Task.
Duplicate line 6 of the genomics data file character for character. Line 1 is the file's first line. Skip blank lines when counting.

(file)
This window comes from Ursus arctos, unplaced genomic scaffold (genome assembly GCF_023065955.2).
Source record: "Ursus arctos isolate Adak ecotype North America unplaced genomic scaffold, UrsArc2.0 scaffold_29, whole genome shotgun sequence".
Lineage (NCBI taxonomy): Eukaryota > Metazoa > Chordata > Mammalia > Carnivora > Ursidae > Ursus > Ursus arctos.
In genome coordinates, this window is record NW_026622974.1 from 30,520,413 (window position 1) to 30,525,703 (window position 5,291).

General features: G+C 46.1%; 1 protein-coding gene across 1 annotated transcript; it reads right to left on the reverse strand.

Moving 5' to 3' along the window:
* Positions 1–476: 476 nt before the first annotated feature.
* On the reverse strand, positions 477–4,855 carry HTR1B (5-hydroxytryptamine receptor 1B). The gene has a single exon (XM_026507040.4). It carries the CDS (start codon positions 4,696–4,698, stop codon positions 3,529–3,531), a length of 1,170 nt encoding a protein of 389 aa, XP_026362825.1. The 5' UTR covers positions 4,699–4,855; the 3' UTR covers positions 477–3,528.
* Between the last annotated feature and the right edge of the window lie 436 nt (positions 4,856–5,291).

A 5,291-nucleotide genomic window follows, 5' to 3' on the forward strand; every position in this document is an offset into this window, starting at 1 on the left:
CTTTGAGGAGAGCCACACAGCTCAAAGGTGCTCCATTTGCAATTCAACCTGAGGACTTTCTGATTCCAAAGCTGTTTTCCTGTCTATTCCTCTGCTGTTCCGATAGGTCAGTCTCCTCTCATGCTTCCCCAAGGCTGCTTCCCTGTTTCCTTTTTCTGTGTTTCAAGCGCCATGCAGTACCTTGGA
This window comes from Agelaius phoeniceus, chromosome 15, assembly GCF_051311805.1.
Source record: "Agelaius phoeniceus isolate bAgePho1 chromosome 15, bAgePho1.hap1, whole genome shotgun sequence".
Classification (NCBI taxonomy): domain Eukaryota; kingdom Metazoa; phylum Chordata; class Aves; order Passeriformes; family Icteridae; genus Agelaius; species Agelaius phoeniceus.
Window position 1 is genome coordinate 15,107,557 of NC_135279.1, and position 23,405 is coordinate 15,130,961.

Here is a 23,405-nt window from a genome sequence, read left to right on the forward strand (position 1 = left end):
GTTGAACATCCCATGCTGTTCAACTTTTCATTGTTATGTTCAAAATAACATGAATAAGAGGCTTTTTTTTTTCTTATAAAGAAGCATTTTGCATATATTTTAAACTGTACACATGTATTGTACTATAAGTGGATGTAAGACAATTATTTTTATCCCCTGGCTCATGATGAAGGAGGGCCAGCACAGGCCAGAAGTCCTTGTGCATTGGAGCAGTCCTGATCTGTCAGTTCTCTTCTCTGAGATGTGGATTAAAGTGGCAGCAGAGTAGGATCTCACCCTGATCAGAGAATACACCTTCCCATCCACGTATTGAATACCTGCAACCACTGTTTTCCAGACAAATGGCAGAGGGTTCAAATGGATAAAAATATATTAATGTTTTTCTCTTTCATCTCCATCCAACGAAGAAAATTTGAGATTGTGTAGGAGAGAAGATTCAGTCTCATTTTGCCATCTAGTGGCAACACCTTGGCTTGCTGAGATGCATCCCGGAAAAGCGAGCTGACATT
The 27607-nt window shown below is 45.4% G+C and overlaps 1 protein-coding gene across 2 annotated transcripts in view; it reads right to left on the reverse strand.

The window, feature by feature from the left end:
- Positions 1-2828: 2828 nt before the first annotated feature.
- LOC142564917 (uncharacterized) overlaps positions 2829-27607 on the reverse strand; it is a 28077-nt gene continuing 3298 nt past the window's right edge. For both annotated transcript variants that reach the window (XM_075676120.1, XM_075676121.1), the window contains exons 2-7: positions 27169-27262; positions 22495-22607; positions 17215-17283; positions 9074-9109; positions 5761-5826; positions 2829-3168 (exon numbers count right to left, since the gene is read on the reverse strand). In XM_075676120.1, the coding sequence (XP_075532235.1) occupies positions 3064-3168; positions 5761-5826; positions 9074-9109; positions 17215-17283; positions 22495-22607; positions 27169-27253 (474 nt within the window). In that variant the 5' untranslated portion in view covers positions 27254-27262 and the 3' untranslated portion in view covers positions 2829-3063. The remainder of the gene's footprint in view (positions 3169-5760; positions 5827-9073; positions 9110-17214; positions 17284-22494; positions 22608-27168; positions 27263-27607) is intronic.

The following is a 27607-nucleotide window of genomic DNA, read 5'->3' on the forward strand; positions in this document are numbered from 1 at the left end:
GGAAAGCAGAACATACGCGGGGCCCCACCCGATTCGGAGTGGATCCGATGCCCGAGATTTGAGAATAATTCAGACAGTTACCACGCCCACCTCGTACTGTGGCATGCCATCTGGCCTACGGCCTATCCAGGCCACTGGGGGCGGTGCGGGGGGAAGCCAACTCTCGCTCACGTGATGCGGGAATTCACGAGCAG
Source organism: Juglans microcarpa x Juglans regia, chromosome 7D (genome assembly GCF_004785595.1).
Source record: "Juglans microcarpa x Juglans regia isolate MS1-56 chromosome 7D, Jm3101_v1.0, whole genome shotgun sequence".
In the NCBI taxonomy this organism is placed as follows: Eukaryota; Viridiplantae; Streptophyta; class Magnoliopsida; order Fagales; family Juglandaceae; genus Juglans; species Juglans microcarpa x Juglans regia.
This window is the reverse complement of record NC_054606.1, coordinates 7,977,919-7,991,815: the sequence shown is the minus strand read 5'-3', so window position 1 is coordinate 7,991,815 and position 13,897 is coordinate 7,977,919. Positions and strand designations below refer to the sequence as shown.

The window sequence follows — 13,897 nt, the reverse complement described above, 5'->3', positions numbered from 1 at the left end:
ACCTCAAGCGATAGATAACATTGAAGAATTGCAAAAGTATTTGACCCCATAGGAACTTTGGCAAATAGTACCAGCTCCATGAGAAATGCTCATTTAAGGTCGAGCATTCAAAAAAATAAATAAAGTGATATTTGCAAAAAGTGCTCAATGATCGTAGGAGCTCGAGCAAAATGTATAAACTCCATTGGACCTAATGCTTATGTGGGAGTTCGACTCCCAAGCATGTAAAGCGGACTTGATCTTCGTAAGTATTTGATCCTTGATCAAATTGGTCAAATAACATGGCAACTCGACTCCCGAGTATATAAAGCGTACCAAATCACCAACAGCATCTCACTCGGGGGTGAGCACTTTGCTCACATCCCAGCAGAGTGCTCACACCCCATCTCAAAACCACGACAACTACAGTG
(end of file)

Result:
Moving 5' to 3' along the window: